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Malaysian Journal of Medical Sciences
School of Medical Sciences, Universiti Sains Malaysia
ISSN: 1394-195X
Vol. 10, No. 2, 2003, pp. 76-83
Bioline Code: mj03026
Full paper language: English
Document type: Research Article
Document available free of charge

Malaysian Journal of Medical Sciences, Vol. 10, No. 2, 2003, pp. 76-83

 en Ambulatory blood pressure monitoring profile as a useful prognostic tool in patients with primary hypertension
A. L. Mohamed, E Katiman, J Abu Hassan

Abstract

Ambulatory blood pressure monitoring (ABPM) devices are increasingly being used in the assessment of hypertension. The purpose of the study was to investigate patient's diurnal BP variation and to further determine the differences of BP readings between male and female patients and the effects of age in patients who attended the clinic with essential hypertension. In addition, evidence of relationship between the parameters recorded by 24-hour ABPM was also investigated. This study was conducted in an outpatient specialist clinic. Two indices were used to demonstrate the diurnal BP variation. Firstly, the diurnal systolic blood pressure (SBP) and diastolic blood pressure (DBP) variations which were calculated as night/day BP ratio for SBP and DBP respectively. Anyone scoring less than 100% were categorised as dippers. Secondly, nocturnal falls in SBP and DBP were calculated as (awake SBP-sleep SBP)/awake SBP x 100 and (awake DBP-sleep DBP)/awake DBP x 100 respectively. The results showed that there was no significant difference in the mean BP between male and female patients. In general, the study sample were categorised as dippers and non dippers. There were more male dippers than female dippers. Finally correlation analysis revealed that age is related to SBP variables whilst night HR showed positive correlation with night time BP. It is concluded that ABPM was shown to be a useful tool to analyse the variation and prevalence of cardiovascular risk markers in hypertensive patients and can easily be done in an outpatient set-up.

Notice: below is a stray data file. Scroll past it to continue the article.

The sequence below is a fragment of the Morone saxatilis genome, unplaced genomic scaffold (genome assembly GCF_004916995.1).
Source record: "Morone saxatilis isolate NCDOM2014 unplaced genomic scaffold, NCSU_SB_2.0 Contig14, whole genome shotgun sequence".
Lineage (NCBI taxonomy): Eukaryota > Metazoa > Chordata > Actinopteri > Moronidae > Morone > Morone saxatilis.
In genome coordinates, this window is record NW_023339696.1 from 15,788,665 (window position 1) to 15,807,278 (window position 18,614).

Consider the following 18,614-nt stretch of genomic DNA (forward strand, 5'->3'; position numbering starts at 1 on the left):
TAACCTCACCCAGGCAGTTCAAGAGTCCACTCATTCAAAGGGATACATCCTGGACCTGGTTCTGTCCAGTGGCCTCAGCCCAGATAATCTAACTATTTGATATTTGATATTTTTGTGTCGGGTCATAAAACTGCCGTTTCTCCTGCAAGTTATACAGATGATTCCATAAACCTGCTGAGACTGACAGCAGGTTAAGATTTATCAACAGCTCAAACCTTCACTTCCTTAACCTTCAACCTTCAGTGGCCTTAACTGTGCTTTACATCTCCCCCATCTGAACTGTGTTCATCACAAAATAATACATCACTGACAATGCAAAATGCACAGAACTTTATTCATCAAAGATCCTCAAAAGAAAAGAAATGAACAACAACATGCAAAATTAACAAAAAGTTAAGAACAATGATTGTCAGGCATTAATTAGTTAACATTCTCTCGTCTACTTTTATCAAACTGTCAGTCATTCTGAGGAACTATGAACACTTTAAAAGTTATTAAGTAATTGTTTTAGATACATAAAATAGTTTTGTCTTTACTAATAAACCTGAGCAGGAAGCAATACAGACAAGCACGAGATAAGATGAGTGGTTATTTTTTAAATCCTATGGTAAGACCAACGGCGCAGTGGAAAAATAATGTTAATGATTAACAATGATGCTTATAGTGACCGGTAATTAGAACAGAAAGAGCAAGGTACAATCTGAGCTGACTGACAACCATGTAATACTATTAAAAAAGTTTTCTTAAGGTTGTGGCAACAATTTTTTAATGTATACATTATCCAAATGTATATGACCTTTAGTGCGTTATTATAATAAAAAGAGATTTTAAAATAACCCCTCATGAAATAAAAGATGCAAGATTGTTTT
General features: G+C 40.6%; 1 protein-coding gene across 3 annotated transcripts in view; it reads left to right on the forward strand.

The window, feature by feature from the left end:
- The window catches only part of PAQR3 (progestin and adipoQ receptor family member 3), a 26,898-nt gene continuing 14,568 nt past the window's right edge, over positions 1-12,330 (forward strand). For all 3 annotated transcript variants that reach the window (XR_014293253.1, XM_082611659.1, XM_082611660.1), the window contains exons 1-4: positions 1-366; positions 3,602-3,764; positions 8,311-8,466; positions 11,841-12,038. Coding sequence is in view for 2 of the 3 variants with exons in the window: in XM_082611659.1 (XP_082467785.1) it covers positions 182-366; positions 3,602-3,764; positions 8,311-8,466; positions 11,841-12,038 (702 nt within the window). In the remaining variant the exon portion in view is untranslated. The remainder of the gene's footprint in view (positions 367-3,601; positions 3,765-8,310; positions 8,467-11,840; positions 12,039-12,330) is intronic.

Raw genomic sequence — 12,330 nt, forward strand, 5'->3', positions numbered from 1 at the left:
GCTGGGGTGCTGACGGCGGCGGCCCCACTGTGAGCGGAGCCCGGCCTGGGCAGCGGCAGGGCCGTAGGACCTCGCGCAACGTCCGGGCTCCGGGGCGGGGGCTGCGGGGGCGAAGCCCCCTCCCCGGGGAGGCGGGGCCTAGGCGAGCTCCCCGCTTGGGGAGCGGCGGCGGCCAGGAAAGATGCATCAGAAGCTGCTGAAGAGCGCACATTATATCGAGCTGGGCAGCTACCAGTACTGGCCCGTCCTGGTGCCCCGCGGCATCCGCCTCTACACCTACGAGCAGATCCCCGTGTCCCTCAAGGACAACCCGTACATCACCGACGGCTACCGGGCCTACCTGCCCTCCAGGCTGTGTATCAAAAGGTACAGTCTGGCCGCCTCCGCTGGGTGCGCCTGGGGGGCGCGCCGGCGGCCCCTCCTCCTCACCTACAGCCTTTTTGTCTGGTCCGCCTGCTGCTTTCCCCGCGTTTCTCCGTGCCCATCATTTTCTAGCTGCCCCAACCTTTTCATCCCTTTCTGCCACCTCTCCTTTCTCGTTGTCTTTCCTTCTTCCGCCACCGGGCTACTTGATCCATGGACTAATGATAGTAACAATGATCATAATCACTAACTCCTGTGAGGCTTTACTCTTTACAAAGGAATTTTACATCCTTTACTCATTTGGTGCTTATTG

Keywords
hypertension, ambulatory blood pressure monitoring, diurnal blood pressure variation

 
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